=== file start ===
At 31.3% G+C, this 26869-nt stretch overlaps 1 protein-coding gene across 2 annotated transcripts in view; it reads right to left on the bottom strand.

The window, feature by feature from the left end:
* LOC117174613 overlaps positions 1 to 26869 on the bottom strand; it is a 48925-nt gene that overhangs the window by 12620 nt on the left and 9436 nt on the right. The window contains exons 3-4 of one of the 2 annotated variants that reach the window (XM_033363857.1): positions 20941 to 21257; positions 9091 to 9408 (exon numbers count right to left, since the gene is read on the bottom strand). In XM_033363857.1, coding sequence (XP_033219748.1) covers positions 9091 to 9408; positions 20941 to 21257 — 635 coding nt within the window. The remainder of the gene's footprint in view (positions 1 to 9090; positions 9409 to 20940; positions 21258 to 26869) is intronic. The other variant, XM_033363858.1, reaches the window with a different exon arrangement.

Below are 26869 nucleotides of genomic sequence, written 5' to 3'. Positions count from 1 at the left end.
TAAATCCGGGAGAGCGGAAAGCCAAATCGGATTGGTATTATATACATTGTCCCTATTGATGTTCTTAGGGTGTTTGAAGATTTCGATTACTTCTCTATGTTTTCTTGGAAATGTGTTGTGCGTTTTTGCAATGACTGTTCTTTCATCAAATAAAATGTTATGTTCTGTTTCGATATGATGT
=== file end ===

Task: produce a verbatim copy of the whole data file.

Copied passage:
At 31.3% G+C, this 26869-nt stretch overlaps 1 protein-coding gene across 2 annotated transcripts in view; it reads right to left on the bottom strand.

The window, feature by feature from the left end:
* LOC117174613 overlaps positions 1 to 26869 on the bottom strand; it is a 48925-nt gene that overhangs the window by 12620 nt on the left and 9436 nt on the right. The window contains exons 3-4 of one of the 2 annotated variants that reach the window (XM_033363857.1): positions 20941 to 21257; positions 9091 to 9408 (exon numbers count right to left, since the gene is read on the bottom strand). In XM_033363857.1, coding sequence (XP_033219748.1) covers positions 9091 to 9408; positions 20941 to 21257 — 635 coding nt within the window. The remainder of the gene's footprint in view (positions 1 to 9090; positions 9409 to 20940; positions 21258 to 26869) is intronic. The other variant, XM_033363858.1, reaches the window with a different exon arrangement.

Below are 26869 nucleotides of genomic sequence, written 5' to 3'. Positions count from 1 at the left end.
TAAATCCGGGAGAGCGGAAAGCCAAATCGGATTGGTATTATATACATTGTCCCTATTGATGTTCTTAGGGTGTTTGAAGATTTCGATTACTTCTCTATGTTTTCTTGGAAATGTGTTGTGCGTTTTTGCAATGACTGTTCTTTCATCAAATAAAATGTTATGTTCTGTTTCGATATGATGT